A Visit to Aunty

I suppose the first of my “catch up” posts should be about my trip to visit Aunty Mary.  I admit I was of two minds about it.  Part of me looked very much forward to it – I hadn’t seen Aunty in years and she was one of my favorite aunts.  But, I knew there was huge potential that she’d be upset with me (again, I hadn’t seen her in years!) and that she’d pull no punches in letting me know.  Which, by the way, is one of the reasons she’s one of my favorites.  Also, my father told me she has 6 or 7 cats living with her.  As I mentioned before, I not only despise cats, I am violently allergic to them.

Nevertheless, I took a day off work and drove the hour or so down to her house.  It is the same house she’s lived in since some time around 1935.  The same house my dad was born in.  The same house my grandfather died in. The same house.  In fact, almost everything in it is the same – but more on that later.

My first thought when she opened the door was “Aunty got old.”  What did I expect? She turns 81 this April.  Still, 80 is the new 50 if Aunty is any guide!  She lives alone and gets herself around, does minor repairs on the house, painted the outside trim, cuts the lawn, everything!  She is amazing.  I hope I am as active when I am 65, let alone 80.

Well, we went in and chatted for a bit.  I updated her on the new things I had learned since we last spoke.  And then, she broke out the albums.  So many albums!

Aunty has always been a pack rat.  In fact, I think she will be remembered as teh patron saint of pack rats!  But that is not a bad thing – especially where genealogy is concerned.  Aunty showed me a stack of 15 or 16 photo albums.  I was almost overwhelmed.  She told me who and what was in each of them.  She categorized them chronologically, by family member.  I had brought my digital camera, a pad, pen, and a digital recorder to help take notes.  We opened the first page of the first book and my overwhelming was complete.

I saw faces of people who, until that moment, had only been a collection of names, dates, and familial lines on a family tree chart.  My grandfather, Paul, who died in 1953 was there as was my great grand father, Frank – the one who left his wife and 3 kids (including my grandmother) only to return some years later to have 6 more kids.  So many people were there: aunts, uncles, cousins, people I knew only as adults who were pictured as kids, grandparents, great grandparents, great uncles and aunts, and more.  There were drawings, poems, original artwork done by my relatives – and surprisingly good, if I may say so.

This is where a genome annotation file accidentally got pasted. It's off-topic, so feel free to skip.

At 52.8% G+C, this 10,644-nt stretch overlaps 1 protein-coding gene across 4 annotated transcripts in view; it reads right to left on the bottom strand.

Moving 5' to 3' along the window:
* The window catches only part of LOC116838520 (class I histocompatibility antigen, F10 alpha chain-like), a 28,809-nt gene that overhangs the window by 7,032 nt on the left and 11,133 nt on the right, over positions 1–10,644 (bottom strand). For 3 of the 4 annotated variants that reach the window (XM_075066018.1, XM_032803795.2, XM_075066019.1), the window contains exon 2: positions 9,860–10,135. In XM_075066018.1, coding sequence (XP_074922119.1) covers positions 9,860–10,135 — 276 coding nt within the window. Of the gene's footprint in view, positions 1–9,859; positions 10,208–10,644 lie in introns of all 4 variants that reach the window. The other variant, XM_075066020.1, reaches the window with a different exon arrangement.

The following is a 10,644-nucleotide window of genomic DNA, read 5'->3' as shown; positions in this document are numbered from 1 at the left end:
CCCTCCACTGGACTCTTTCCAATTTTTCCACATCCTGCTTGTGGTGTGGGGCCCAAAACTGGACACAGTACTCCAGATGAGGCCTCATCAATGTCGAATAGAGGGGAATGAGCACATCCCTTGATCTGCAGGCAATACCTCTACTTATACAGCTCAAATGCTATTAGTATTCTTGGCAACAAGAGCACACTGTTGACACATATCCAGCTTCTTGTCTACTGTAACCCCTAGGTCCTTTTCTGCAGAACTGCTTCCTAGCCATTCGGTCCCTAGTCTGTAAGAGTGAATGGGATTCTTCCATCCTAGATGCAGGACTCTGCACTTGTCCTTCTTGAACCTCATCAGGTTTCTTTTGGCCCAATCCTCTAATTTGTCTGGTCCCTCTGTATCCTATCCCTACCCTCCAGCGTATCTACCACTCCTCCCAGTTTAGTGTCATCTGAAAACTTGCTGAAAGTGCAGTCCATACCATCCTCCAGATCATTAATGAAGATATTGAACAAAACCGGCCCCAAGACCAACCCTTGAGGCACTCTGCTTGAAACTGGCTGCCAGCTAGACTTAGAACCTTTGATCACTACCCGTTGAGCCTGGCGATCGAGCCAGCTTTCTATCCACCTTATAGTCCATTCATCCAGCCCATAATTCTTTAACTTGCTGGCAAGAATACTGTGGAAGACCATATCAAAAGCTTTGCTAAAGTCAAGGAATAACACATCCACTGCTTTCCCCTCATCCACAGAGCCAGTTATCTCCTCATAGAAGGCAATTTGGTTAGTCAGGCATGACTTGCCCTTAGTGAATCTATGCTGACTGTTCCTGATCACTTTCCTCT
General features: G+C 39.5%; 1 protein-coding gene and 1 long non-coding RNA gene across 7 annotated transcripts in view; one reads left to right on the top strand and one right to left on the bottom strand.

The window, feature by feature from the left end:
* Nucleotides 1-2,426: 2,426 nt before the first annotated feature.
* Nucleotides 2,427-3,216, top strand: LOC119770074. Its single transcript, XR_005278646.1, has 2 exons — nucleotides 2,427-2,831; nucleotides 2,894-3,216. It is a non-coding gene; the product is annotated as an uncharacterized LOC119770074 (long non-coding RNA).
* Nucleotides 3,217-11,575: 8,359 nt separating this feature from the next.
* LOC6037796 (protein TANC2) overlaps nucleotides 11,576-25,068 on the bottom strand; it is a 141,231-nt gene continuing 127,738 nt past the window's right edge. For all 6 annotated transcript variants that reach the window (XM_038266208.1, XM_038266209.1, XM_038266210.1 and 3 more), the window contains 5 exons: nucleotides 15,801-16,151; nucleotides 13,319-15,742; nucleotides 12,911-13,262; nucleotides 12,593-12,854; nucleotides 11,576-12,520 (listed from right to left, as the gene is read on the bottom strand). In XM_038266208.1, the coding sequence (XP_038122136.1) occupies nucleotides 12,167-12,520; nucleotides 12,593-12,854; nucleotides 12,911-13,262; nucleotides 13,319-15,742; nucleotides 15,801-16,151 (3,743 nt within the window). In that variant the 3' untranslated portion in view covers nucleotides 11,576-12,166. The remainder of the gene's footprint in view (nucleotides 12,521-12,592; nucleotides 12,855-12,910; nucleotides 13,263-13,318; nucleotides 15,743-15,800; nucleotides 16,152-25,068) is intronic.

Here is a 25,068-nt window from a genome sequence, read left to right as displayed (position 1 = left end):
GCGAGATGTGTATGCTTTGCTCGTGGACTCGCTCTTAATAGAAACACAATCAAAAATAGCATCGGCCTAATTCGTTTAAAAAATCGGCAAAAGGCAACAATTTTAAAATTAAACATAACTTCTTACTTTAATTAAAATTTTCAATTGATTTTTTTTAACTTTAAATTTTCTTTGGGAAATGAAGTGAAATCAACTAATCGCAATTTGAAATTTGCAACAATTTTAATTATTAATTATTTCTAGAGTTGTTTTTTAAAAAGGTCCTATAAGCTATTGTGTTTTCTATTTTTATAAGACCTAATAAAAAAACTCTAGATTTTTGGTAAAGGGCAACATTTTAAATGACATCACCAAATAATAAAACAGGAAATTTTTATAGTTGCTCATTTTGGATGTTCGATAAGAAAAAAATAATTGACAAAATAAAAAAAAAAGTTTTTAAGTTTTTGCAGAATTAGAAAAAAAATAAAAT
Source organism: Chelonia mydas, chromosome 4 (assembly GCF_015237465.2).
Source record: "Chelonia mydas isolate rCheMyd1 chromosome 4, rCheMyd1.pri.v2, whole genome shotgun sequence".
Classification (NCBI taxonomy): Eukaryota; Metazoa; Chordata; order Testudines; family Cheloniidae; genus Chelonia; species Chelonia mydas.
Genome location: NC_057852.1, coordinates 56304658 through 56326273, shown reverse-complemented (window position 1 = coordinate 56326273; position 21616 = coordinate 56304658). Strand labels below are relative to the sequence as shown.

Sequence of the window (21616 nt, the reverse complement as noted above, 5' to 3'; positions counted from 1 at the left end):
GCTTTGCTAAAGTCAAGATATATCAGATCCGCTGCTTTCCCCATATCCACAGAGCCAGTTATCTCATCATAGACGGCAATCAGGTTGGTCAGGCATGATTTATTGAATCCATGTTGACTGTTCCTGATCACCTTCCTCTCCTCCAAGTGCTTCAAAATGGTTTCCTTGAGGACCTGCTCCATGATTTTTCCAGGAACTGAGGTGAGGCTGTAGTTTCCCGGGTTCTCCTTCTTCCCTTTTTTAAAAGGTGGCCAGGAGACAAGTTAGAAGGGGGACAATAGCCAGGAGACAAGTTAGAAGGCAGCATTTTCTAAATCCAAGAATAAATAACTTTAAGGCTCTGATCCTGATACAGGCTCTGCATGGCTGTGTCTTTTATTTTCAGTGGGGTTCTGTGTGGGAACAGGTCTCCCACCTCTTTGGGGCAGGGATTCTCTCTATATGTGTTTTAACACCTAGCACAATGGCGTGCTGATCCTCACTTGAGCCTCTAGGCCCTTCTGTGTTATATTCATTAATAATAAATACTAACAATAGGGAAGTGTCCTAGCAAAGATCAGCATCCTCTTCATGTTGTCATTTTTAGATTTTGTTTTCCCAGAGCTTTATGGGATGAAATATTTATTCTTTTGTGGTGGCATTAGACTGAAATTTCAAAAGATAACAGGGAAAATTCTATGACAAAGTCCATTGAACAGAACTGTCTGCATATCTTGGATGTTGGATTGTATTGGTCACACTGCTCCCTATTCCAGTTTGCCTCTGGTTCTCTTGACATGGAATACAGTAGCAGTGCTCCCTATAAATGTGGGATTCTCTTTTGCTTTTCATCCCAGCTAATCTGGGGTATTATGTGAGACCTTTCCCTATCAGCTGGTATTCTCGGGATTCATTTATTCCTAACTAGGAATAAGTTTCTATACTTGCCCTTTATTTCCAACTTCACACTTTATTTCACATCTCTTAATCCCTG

Aunty knew them all by name.  She rattled off names and dates and places like a tour guide who’d been on the job for 60 years.  We fell into a rhythm.  She told all about the photos on each page; we staged the page so I could take a picture of it; I took the picture; then we moved to the next page. It went on for page after page after page.

99 pictures later, the battery in the camera died.  Of all the things I brought, the battery charger was not one of them.  99 pictures later it was about 2 in the afternoon.  Still, we didn’t stop.  We went though 8 or 9 of the albums before it was time to go.

Since then I’ve been copying, cropping, and saving individual pictures.  When I dont know the names anymore (my memory isnt what it used to be), I send the pages to Aunty and she labels them for me.  I’m not done yet but I still have to go back and get more pictures of more pages.

More on that in a future post.

(so much for more frequent shorter posts LOL)

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